We brought him up stairs. I wanted to search his pockets. He would not let us. Prothero laid hold of him by the collar, and kicked up his heels; and while he had him down, I searched his pockets. I found some other papers in his pockets, which I also delivered to Mr. Chamberlayne.

All the papers you found you delivered to Mr. Chamberlayne? - Yes; I did.

Charles Jellous cross-examined by Mr. Dunning.

Bank-notes and all? - No; there was a 10 l. Bank-note, and he had it back again.

He threw out a Bank-note? - He did.

And you gave it him? - Yes.

That was very good. I hope you will always copy that example. - I hope I shall.

How many papers were there that you did not give back? - I believe there might be seven: he tore one to pieces.

Did you read them, and know what they were about? - I believe I could tell the particulars: there was something about a ship called the Egmont. One he tore to pieces; but it was of no use; there was nothing upon it.

WILLIAM CHAMBERLAYNE , Esq; sworn.

These papers (producing them) I received from Jellous: they have been in my custody ever since.

PAPERS (produced by Jellous) which were read in Court.

No. I.

AT SPITHEAD.

Diligente Guard-ship at present ordered to receive Dutch prisoners.

Britannia Completing provision for six months, and will be ready for sea

in ten days.

Victory Ditto ditto.

Prince George Ditto ditto.

Duke Ditto in fourteen days

Ocean Ditto in ten days.

Queen Ditto ditto.

Formidable Under no order at present.

Alexander Cumberland Defence

Provision for six months, and fit for sea in ten days.

Dublin Under orders for Plymouth.

Fortitude Completing six months provision, ready in eight days.

Nonesuch Ditto ditto.

Inflexible Under orders for the Downs.

Monmouth One of Commodore Johnston's squadron, eight months provision.

St. Alban's Completing six months provision, ready in seven days.

Buffalo Ordered to the Downs.

Jupiter Commodore Johnston's squadron, eight months provision.

Jason Ditto ditto.

Flora Under no particular orders, ready for sea.

Monsieur Ditto ditto.

Emerald Ditto ditto.

Alarm Ditto ditto.

Active To go with Commodore Johnston, eight months provision.

Oiseau Wants a new main-mast, ready in eight days.

Mercury To go with Commodore Johnston, eight months provision.

Solebay Fitted for foreign service.

Vestal Fitted for Channel service.

Pegasus Fitted for foreign service, ready for sea.

Ranger Wants a mast, and returned from Sir Samuel Hood 's squadron.

Shark Commodore Johnston's squadron, eight months provision.

Alert Just arrived from Jamaica, last from Ireland.

Infernal Commodore Johnston's squadron, eight months provision.

Lark Ditto ditto.

Romney Ditto ditto.

Satisfaction Arrived from Ireland.

Lightning Harpy Firebrand

Under no particular orders, but supposed will go with the Gibraltar fleet.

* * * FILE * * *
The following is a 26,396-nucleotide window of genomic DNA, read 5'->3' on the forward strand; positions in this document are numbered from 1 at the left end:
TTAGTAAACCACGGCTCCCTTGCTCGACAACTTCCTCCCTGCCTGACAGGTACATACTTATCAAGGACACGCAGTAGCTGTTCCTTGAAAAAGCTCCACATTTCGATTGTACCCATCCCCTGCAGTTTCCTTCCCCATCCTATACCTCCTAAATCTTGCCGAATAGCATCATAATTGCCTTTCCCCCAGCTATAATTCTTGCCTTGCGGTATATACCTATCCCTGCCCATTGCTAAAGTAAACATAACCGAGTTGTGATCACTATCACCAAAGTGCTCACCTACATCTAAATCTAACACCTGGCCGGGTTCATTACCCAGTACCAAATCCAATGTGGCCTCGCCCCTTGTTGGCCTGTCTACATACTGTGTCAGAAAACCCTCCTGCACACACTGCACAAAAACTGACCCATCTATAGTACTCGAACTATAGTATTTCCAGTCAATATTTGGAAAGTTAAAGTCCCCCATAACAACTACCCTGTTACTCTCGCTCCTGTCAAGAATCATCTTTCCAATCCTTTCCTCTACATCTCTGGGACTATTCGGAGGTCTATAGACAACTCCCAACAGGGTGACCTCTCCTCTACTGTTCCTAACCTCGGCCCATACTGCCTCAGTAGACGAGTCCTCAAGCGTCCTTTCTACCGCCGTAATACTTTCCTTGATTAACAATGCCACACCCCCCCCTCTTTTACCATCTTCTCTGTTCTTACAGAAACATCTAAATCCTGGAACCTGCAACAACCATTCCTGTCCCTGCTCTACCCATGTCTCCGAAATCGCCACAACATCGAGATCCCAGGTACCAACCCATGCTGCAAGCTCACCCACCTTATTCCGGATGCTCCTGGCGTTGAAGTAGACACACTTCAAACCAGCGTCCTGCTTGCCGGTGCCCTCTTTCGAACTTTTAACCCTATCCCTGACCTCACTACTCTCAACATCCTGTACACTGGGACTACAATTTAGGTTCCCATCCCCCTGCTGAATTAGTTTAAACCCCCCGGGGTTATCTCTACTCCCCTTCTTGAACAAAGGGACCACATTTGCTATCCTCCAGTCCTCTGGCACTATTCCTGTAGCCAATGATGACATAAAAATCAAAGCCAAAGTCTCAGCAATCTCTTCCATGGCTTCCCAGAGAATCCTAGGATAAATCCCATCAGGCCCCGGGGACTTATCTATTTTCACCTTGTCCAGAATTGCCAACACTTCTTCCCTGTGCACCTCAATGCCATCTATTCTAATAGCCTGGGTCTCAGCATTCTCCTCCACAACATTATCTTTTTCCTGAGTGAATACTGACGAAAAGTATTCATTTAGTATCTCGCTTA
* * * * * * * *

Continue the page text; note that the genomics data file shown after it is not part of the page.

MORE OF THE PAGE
IN PORTSMOUTH HARBOUR.

Union Completing provision for six months, fit for sea in twelve days.

Magnificent Ready for dock.

Elizabeth Paid off; ship's company turned over to the Monmouth.

Raisonnable Ditto ditto to the Repulse.

Repulse, 64 Will be ready in fourteen days.

Lion Ready in fourteen days, completing provisions for six months.

La Fortune , 44 Ready for dock.

La Nymphe, 44 Is to go with Commodore Johnston, if she can be got ready in time.

Diana Commodore Johnston , ready in four days.

Fox Fitted for Channel service; is to convoy the trade to Ireland.

Warspight Fitted to receive new-raised men brought from different parts, but has

Dragon no recruits.

Lioness Mars

Hospital ships to receive recovered men from the hospitals.

Courageux Valiant

On a cruize.

Marlborough Bellona

In the Downs.

Foudroyant Bienfaisant

At Plymouth.

Canada Edgar Warwick

On a cruize.

Princess Amelia

Yarmouth

Berwick

Sultan

Blenheim

Conqueror

Hero

Kent

Arrogant

Royal George

Namur

Prince of Wales

I don't see in my list the Princess Amelia - my friend must have overlooked her.

No. II.

Thunderer Stirling-Castle Scarborough

Missing, and given over for lost, as there has not been the least heard of them.

Phoenix Victor Barbadoes

The vessels lost, with every thing but the men, and 70 of them are missing.

Ramilies Southampton Pallas Pelican Jamaica Tobago

Cruizing to windward of Jamaica, all well.

Albion Diamond Janus Porcupine

These ships are fit for sea, at Jamaica.

The Princess Royal was along-side the wharf at Jamaica, in order to be cleaned.

GIBRALTAR.

The fleet destined for Gibraltar, it is said, is to consist of 18 sail of the line, and to take six months provision, and to be got ready with all possible expedition: what the rest of the ships are, and when they will fail, is at present unknown.

Romney Monmouth Jupiter Jason Diana Active Mercury Shark sloop Lark cutter Infernal

Commodore Johnston's squadron.

Victualled for eight months; are to take two regiments, namely, Humberston's and Fullarton's regiments, consisting of 1000 men each regiment; and to take a number of artillery: but when they fail, and on what service, is a profound secret. Commodore Johnston has been sent for to London, where he is at present.

What ships are going with Sir Hugh Palliser is not known, but hear he is to hoist his flag on board the Hero, which is expected here from Plymouth every hour.

The Foudroyant and Bienfaisant, at Plymouth; the Canada, Edgar, and Warwick, are still on their cruise; the Canada was seen in distress; the Minerva, in the Downs, to convoy the Bishop of Osnabrugh to Germany.

The Alert has brought the under-mentioned authentic account from Jamaica.

Ruby All her quarter-deck guns thrown over-board

Grafton Ditto, ditto ditto

Hector All her guns thrown over-board except two

Trident None, or little damaged

Bristol All her quarter-deck guns thrown over-board

Egmont All dismasted, and received other considerable damages.

Endymion Ulysses Pomona Resource Hinchinbrook Leosloff Endeavour Badger